Arianespace, the Paris-headquartered launch services organization, which operates the small Vega, medium Soyuz and giant Ariane 5 boosters out of the Guiana Space Centre in Kourou, French Guiana, has triumphantly kicked off an impressive salvo of launches from the South American spaceport with its first mission of 2014. Liftoff of Mission VA-217—with an Ariane 5 carrying the joint French/Italian Athena-Fidus military communications satellite and the ABS-2 commercial communications satellite for Asia Broadcast Satellite into geostationary transfer orbit—occurred at 6:30 p.m. GFT (4:30 p.m. EST) Thursday, 6 February, following a 60-minute delay caused by heavy rain, ground winds and an elevated risk of lightning. Fortunately, today’s expansive, 125-minute “window” offered Arianespace the luxury of holding the countdown clock to wait for improvements.
Today’s mission is the first Ariane 5 launch since last August. It represents the 72nd flight by an Ariane 5, which undertook its maiden voyage in June 1996, and the 216th overall mission by Arianespace since the first launch of an Ariane 1 booster, way back in December 1979. Original plans called for Mission VA-216 to carry the Amazonas-4A communications satellite for Spain’s Hispasat company and the Astra-5B communications satellite for Luxembourg-based SES in mid-December 2013, but the launch order was switched. On 19 December, Arianespace announced that VA-217 would fly before VA-216. In making the announcement, chairman and CEO Stéphane Israël thanked the clients of both missions “for their trust” and praised the “excellent collaboration between our teams”, as well as highlighting Arianespace’s own “commitment and flexibility”.
Revised plans called for VA-217 to fly on 23 January, followed by VA-216 on 19 February. This schedule was also upset when the nozzle of the second stage cryogenic engine of the VA-217 vehicle suffered accidental damage and required replacement. The stack was transferred to the Final Assembly Building (BAF) for the replacement work and Arianespace announced early last month that the launch had slipped by two weeks until no earlier than 6 February. Assembly of the Ariane 5’s 100-foot-tall (30-meter) “cryotechnic main stage” got underway at the Guiana Space Centre last fall and by November it had been installed onto its operational launch table in the Launcher Integration Building (BIL). The next step was the attachment of its twin solid-fueled boosters, followed by the cryogenic second stage and Vehicle Equipment Bay (VEB), which contains the rocket’s computerized “brain”.In the meantime, processing of the Athena-Fidus and ABS-2 payloads was proceeding with exceptional smoothness. Both satellites arrived separately at Félix Éboué Airport, near French Guiana’s capital, Cayenne, in early December, aboard chartered An-124 transport aircraft. They were then transferred by truck to the Guiana Space Centre. Following unpacking and intial checks, they were transferred to the S5 payload preparation center and loaded with propellants and high-pressure gases. Last week, inside the BAF, they were lowered into their respective positions within the two-tiered SYLDA (Système de Lancement Double Ariane) satellite dispenser atop the Ariane 5. The ABS-2 satellite occupied the upper deck of the SYLDA, with Athena-Fidus located beneath it in the lower deck.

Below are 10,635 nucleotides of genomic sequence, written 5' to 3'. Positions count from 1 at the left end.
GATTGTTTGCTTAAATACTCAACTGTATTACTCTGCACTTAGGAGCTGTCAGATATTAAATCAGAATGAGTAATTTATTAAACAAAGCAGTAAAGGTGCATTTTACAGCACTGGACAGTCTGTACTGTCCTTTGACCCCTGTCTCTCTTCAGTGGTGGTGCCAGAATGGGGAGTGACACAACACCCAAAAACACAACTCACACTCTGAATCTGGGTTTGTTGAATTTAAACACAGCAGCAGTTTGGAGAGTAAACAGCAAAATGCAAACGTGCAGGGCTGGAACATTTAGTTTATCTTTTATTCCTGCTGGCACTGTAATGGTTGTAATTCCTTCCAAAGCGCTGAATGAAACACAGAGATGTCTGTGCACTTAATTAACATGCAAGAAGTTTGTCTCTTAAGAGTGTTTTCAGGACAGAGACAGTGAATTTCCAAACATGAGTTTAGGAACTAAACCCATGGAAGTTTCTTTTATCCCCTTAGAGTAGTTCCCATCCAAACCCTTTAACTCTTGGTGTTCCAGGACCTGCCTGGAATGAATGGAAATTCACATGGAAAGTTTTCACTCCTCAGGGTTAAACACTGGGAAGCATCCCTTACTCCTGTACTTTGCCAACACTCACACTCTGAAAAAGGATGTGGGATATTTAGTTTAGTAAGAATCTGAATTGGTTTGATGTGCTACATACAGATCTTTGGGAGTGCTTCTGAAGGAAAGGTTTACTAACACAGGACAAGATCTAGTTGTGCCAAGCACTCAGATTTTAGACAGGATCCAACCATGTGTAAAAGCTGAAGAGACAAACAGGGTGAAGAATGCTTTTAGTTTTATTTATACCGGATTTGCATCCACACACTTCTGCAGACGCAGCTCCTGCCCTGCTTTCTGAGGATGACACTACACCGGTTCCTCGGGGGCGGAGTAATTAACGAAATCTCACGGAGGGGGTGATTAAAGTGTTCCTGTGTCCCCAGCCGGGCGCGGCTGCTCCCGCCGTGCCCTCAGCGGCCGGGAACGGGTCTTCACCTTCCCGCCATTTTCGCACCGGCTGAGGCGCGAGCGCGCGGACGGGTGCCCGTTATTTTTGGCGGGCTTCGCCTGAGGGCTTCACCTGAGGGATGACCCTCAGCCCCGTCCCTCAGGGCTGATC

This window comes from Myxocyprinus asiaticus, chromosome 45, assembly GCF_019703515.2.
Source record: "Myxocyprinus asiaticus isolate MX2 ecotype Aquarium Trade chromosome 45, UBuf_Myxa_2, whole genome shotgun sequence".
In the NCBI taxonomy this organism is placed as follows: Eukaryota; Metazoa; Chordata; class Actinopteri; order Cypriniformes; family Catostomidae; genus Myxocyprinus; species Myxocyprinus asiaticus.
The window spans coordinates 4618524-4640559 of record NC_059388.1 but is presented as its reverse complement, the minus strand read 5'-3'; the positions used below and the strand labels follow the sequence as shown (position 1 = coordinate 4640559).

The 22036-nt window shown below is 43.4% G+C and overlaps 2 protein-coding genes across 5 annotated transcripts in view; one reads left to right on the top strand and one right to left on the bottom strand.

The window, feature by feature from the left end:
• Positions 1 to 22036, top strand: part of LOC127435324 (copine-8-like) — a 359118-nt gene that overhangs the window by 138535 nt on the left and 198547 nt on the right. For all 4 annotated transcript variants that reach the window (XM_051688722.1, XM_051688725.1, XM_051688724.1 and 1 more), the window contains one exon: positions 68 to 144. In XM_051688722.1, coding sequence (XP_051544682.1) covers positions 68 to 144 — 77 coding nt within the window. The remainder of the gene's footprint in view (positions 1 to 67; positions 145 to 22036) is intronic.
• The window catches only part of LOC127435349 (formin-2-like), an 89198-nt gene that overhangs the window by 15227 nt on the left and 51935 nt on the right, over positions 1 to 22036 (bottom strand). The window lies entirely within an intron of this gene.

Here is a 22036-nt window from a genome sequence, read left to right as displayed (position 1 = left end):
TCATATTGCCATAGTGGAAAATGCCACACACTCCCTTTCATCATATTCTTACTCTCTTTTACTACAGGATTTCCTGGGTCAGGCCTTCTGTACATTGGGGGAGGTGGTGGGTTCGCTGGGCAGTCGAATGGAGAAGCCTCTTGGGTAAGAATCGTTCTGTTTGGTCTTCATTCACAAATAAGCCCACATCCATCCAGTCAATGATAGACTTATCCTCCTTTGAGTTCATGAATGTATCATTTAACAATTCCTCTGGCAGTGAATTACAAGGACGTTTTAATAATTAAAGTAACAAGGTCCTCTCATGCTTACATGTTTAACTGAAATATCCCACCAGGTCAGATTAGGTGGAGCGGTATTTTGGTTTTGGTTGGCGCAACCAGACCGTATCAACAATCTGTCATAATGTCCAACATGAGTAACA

On Tuesday, a launch readiness review concluded with a unanimous “Go” to proceed with final launch preparations and yesterday the VA-217 stack was rolled out from the BAF to the ELA-3 (Ensemble de Lancement Ariane) launch zone. As noted by Mr. Israël in his opening address on Arianespace TV’s live feed, the mission supported a payload-lift performance of more than 22,500 pounds (10,200 kg), which includes a combined total of over 20,700 pounds (9,400 kg) for the two satellite cargoes, the SYLDA and their integration hardware. No sooner had Mr. Israël finished speaking, however, it became clear that weather conditions at the launch site would present an obstacle, with rain, ground winds and the risk of lightning leading to a temporary hold in the countdown as weather was classified as “Red” (“No Go”). All other vehicle systems and stations remained “Green” (“Go”). With the weather presenting the sole stumbling block, the countdown was halted at T-7 minutes, at 5:23 p.m. GFT (3:23 p.m. EST), and a 30-minute delay was called.
Today’s expansive launch window ran for 125 minutes, from 5:30 p.m. GFT (3:30 p.m. EST) until 7:35 p.m. GFT (5:35 p.m. EST), offering plenty of scope for the Arianespace launch team to monitor the weather and still be in a position to resume the countdown at a later stage. With the exception of the weather, all final preparations for the VA-217 launch had run smoothly. The loading of 260,000 pounds (118,000 kg) of liquid oxygen and 50,000 pounds (22,700 kg) of liquid hydrogen for the French-built Vulcain-2 engine on the rocket’s first stage got underway at T-4 hours and 50 minutes. Approximately 90 minutes later, the process of chilling down the Vulcain’s fuel lines began and at T-1 hour and 10 minutes connections between Ariane 5 and the telemetry, tracking and command systems were checked and verified. Under normal circumstances, at T-7 minutes the launch team would have been polled for their recommendation and would have issued an “All Systems Go” report, thereby kicking off the Synchronized Sequence of events which controlled the final minutes of the countdown. With the weather presenting the only bad card, the clock was halted at that point.